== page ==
Residents Fight for Trees, Library

Residents Fight for Trees, Library

Several Oakton community groups have joined together to determine the fate of a 19-acre plot of land along Hunter Mill Road, facing the Oakton Shopping Center. There are two issues surrounding the land, which is owned by Laing Homes.

The developer recently clear-cut the land, removing all existing trees. One tenet, necessary for development, was that a county urban forester examine the land and mark which trees could be transplanted and which trees could not. Urban forester Todd Nelson walked the lot in early January and determined that no trees were eligible for transplantation. Accordingly, the developer destroyed all the trees on the lot. Now community advocacy group Options for Oakton is encouraging home buyers to think twice before buying from Laing Homes.

"This demonstrates that Laing is not a good neighbor in Oakton," said George Lehnigk, from Options for Oakton.

The group is also trying to get mature trees replanted around the 58 homes planned to be built. The homes, when built, will start out around $700,000 each.

IN THE NORTHWEST quadrant of the 19-acre parcel there is a four-acre section earmarked for an Oakton Library. But when staff recently released the Fairfax County budget, funding for library renovation and construction was left out. Now the Friends of the Oakton Library, along with the Oakton Women’s Club, are planning to testify at the county budget hearings this Wednesday, April 10. If the groups get the library onto the county Capital Improvement Plan (CIP), they hope to get funding for the project by November. If the library is not put onto the CIP, it could several years before funding is secured.

Linda Byrne, a member of the Oakton Women’s Club, said that Providence District Supervisor Gerald Connolly is behind the library. He has encouraged citizens to speak out in favor of library funding.

“When the budget was put before the supervisors, and library funding was not there as had been proposed, they were all very surprised and wanted it replaced,” Byrne said.

Although no official dates have been set, Byrne said excluding the library from the CIP will set the project back by around two years. If the project is included, it should be finished in 2008. If it is not included, the completion date may be closer to 2010, Byrne said.

Janet Tener, president of the Friends of the Oakton Library, recently got some news further affirming county support for the library.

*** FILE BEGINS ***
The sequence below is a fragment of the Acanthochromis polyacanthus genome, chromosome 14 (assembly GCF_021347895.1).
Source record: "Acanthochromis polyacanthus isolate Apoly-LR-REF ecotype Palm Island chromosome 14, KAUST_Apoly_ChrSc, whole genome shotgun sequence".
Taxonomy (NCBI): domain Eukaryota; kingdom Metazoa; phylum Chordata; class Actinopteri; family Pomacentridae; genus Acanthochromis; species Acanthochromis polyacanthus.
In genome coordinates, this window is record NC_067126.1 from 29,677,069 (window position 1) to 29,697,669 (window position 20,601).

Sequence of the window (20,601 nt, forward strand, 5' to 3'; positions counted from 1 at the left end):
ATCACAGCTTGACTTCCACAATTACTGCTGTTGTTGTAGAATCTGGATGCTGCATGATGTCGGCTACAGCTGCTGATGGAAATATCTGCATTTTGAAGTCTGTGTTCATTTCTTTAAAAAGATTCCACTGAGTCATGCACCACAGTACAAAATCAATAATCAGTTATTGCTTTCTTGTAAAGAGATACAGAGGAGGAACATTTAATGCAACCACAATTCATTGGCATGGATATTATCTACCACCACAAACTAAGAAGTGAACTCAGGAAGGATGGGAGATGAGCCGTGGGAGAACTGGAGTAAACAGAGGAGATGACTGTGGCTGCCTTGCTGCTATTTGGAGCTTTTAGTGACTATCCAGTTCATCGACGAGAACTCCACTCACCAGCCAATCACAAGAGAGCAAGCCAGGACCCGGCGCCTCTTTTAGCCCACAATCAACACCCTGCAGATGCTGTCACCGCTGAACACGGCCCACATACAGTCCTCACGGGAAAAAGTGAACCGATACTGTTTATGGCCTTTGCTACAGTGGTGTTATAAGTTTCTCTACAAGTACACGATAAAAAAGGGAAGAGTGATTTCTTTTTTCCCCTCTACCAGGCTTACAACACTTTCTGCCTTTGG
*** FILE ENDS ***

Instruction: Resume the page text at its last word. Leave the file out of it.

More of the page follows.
“I got an e-mail yesterday that said the Planning Commission changed its recommendation to include the library on the bond referendum,” Tener said on Saturday.

Connolly encouraged the previous developer to donate the four-acre plot on which the library is proposed. Because the land was donated, the county said they had money free not only for the Oakton library, but also for renovations to a county library in Burke.

In addition to tree replacement, Options for Oakton is also asking that Laing Homes build a more direct route through the community, to the future library.

IN A LETTER to Connolly, Nelson, the county urban forester, said he “could not find any trees for transplantation due to their size, condition and/or location.” He said the few trees that might have been eligible for transplantation could not be accessed by a tree spade digging machine.

“Utilizing a tree spade on portions of this site would be extremely complicated with the high possibility of getting stuck,” Nelson wrote. “Since there were so few trees identified as possible transplants, it was determined to be more economically feasible to plant nursery stock trees than to attempt to transplant trees from this site.”

Lehnigk said the developer took advantage of the language in the proffer that outlined the tree-transplant requirements. Lehnigk worked to get the proffer language included in the development plans.

"It's obvious the intention was to transplant some trees," Lehnigk said.

TWENTY PERCENT of the site is required to be covered by trees. Around half of that requirement is met with a tree save area along the northern edge of the property, adjacent to the Hunterbrooke neighborhood. The other half of the requirement is being met with tree plantings throughout the development. Around two-fifths of the plantings will be “native large deciduous and large evergreen trees,” said Nelson. The other three-fifths of the plantings will be non-native trees.

Last Saturday Options for Oakton, along with the Friends of the Oakton Library, set up a booth in front of the Oakton Giant Shopping Center. They let people know about the situation at the Laing Homes site, and collected signatures in favor of the library.

Angie Tramonte, from Vienna, was going into the grocery store when she agreed to sign the petition.

“We do need the library and we need the county to fund it,” Tramonte said. “Patrick Henry Library [in Vienna] is too crowded, too small. It used to have a special area for children, but now they have reduced it.”